create sql string. Use of parameters would not
help in this scenario. You are correct in your
assessment when parameterized command objects
are used.

I also said that SQL Server's caching "reduced"
the overall performance gain as a general statement which
is true.

And, I did say the procedures were still faster
in most cases.


--
2004 and 2005 Microsoft MVP C#
Robbe Morris
http://www.robbemorris.com
http://www.masterado.net



"Karl Seguin" <karl REMOVE @ REMOVE openmymind REMOVEMETOO . ANDME net>
wrote in message news:(E-Mail Removed)...
>I have to strongly disagree with the two other respondants. The real
>answer is that it totally depends. To say that stored procedures are "far
>more secure" is extremely misleading. By simply using parameterized values
>in your dynamic SQL you've achieved high security. Conversly, by using
>execute in your stored procedure it's not at all secure.
>
> As far as performance, it really depends on what you are doing. That SQL
> Server caches queries is a very misleading generalization. Complexe
> queries are often uncacheable. Additionally, client-side (ASP.Net) caching
> can belittle this minor advantage. What's worse, the most efficient
> search queries are typically written in one form or another of dynamic sql
> (otherwise SQL Server can't take advantage of indexes).
>
> Personally I'm a fan of stored procedures (big time), but blanket
> statements are dangerous. Saying that stored procedures are secure
> dangerously risks taking the responsability away from the developer.
> Additionally, different solutions are better suited for different
> scenarios. As such, only someone who doesn't subscribe to blanket
> statements can make the right decision.
>
> Let's look at a simplified example:
>
> create procedure SearchProperty AS
> @ListingType INT --pass 0 to search for all listing types
>
>
> select listingId, listingName from Property
> where (@listingType= 0 OR ListingType = @ListingType)
> AND Status = 1
>
>
> In the above example we need to allow 0 to be passed in to mean any
> listing. This will likely result in SQL Server being unable to use an
> index on the ListingType column, thus resulting in less that optimal
> performance. To get ideal performance, we'd need to if the code:
>
> if @ListingType = 0 BEGIN
>
> select listingId, listingName from Property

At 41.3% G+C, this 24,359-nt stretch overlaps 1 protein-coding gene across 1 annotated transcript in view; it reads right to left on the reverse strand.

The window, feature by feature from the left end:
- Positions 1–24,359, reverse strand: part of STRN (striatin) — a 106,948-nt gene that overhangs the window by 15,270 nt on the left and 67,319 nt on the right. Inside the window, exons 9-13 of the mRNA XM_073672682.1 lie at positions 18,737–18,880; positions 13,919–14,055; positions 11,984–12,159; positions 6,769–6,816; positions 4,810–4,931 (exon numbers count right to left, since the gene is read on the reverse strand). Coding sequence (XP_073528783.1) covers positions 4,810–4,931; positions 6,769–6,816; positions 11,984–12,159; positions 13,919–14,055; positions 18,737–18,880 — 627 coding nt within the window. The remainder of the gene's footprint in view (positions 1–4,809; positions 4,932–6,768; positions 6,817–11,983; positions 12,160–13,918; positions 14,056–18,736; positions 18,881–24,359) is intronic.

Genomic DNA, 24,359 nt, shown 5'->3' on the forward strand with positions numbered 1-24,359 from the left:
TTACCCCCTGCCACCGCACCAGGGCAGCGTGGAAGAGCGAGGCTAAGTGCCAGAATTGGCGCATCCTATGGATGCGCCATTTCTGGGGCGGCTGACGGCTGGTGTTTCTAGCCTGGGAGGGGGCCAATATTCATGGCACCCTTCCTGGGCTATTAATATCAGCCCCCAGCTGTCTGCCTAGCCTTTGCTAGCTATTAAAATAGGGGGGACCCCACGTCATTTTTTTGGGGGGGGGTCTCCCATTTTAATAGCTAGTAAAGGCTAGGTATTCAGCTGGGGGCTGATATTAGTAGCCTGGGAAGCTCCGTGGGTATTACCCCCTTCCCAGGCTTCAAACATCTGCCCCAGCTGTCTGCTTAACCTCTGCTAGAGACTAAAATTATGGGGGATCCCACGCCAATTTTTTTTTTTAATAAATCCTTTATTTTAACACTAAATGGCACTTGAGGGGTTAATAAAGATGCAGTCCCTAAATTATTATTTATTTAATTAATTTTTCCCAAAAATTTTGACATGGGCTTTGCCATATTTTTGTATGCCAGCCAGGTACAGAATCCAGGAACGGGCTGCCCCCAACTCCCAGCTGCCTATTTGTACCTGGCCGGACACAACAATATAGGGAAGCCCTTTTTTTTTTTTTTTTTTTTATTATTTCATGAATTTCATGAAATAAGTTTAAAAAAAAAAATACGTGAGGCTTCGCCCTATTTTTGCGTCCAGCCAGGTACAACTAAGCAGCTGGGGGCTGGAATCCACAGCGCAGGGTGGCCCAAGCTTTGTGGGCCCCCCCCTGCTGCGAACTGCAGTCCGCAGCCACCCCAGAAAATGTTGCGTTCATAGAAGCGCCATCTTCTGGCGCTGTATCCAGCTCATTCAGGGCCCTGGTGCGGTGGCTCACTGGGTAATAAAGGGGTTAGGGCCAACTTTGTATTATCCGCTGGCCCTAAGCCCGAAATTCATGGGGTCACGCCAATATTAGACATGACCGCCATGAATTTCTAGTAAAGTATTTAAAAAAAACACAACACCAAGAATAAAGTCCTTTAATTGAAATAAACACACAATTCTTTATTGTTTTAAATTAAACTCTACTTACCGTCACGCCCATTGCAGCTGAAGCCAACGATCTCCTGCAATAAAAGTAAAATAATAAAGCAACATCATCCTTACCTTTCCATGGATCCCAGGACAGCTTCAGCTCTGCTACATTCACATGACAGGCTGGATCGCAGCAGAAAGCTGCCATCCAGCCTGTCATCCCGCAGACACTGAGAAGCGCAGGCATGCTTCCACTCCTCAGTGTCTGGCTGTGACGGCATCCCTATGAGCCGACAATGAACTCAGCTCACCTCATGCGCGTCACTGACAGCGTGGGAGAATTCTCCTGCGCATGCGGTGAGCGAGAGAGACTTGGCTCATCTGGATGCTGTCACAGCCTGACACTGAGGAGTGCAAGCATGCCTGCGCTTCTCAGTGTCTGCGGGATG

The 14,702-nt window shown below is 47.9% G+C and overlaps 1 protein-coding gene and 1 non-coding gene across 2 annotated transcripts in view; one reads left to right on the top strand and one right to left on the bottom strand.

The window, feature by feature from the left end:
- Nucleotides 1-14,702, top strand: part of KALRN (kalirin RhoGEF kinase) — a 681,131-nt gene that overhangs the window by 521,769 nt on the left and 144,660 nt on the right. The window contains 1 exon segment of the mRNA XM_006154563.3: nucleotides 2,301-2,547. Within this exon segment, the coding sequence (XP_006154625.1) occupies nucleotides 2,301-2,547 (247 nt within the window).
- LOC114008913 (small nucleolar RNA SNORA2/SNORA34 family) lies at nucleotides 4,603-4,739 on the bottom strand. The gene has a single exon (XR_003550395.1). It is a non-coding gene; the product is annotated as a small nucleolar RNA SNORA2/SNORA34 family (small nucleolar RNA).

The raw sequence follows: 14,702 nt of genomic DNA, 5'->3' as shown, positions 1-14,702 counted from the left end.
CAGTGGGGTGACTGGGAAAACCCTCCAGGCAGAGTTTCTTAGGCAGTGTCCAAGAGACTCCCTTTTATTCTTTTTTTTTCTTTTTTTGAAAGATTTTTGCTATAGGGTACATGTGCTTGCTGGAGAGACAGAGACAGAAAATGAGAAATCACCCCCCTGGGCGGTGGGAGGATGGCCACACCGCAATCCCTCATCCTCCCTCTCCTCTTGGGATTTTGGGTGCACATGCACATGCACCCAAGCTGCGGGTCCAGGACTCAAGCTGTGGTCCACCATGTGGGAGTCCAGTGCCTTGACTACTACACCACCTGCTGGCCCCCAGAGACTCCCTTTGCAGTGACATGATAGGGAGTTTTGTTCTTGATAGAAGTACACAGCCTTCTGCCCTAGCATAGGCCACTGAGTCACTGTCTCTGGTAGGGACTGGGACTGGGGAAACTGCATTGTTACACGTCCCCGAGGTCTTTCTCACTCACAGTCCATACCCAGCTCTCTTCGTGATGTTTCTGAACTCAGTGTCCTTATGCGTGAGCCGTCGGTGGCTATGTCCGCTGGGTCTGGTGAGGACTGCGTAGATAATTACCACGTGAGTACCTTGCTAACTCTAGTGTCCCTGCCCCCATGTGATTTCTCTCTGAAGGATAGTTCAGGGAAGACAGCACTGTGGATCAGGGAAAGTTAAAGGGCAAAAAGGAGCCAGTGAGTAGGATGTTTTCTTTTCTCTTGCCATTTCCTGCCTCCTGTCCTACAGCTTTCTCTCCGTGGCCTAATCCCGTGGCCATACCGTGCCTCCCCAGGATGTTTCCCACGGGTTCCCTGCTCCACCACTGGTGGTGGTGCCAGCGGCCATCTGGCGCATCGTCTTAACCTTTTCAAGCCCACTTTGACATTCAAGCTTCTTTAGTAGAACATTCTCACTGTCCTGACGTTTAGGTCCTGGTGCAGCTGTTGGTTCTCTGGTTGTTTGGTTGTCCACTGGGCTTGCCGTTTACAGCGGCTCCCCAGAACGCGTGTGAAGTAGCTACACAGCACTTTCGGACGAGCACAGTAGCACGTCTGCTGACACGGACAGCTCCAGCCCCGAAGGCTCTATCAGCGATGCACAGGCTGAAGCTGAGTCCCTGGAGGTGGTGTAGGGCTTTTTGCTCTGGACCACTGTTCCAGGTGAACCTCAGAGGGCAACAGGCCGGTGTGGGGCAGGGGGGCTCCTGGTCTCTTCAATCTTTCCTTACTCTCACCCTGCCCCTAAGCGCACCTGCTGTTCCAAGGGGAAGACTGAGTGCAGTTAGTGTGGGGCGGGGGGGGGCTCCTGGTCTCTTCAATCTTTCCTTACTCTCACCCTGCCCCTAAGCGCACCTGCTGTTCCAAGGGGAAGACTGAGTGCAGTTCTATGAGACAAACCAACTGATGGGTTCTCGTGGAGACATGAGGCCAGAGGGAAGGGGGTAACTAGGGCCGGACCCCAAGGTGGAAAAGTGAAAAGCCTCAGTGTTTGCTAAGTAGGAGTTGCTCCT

> WHERE Status = 1
>
> END ELSE BEGIN
>
> select listingId, listingName from Property
> WHERE ListingType = @ListingType AND Status = 1
>
> END
>
> Now you are getting somewhere...except that it'll get impossible to
> maintain with the addition of just a few more search parameters (and query
> plan caching will increasingly become less efficient).
>
> We could use execute:
>
> declare @sql varchar(1024)
> set @sql = 'select listingId, listingName from Property WHERE Status = 1'
> if @ListingType = 0 BEGIN
> SET @sql = @sql + ' AND ListingType = ' + @ListingTypeId
> END
> exec(@sql)
>
> Looky that, a stored procedure and a HUGE potential for SQL
> injection...egads! (yes, the above sproc won't actually work but if
> @ListingTypeID was a varchar (say comma-separated values) it would).
>
> This simple, and common, example not only illustrates that stored
> procedures aren't necessarily faster and just vulnerable, but that they
> can also be harder to maintain.
>
> In short, the correct answer is "it depends" and hopefully as you learn
> more you'll learn to use the right solution at the right time
>
> Karl
> --
> MY ASP.Net tutorials
> http://www.openmymind.net/ - New and Improved (yes, the popup is
> annoying)
> http://www.openmymind.net/faq.aspx - unofficial newsgroup FAQ (more to
> come!)
> "JIM.H." <(E-Mail Removed)> wrote in message
> news:(E-Mail Removed)...
>> Hello,
>> Is there any difference to between SLQ string in the code and call
>> execute
>> query and call a stored procedure and execute the query that way
>> concerning
>> speed, effectiveness, reliability, .?
>> Thanks,
>> Jim.
>>

>
>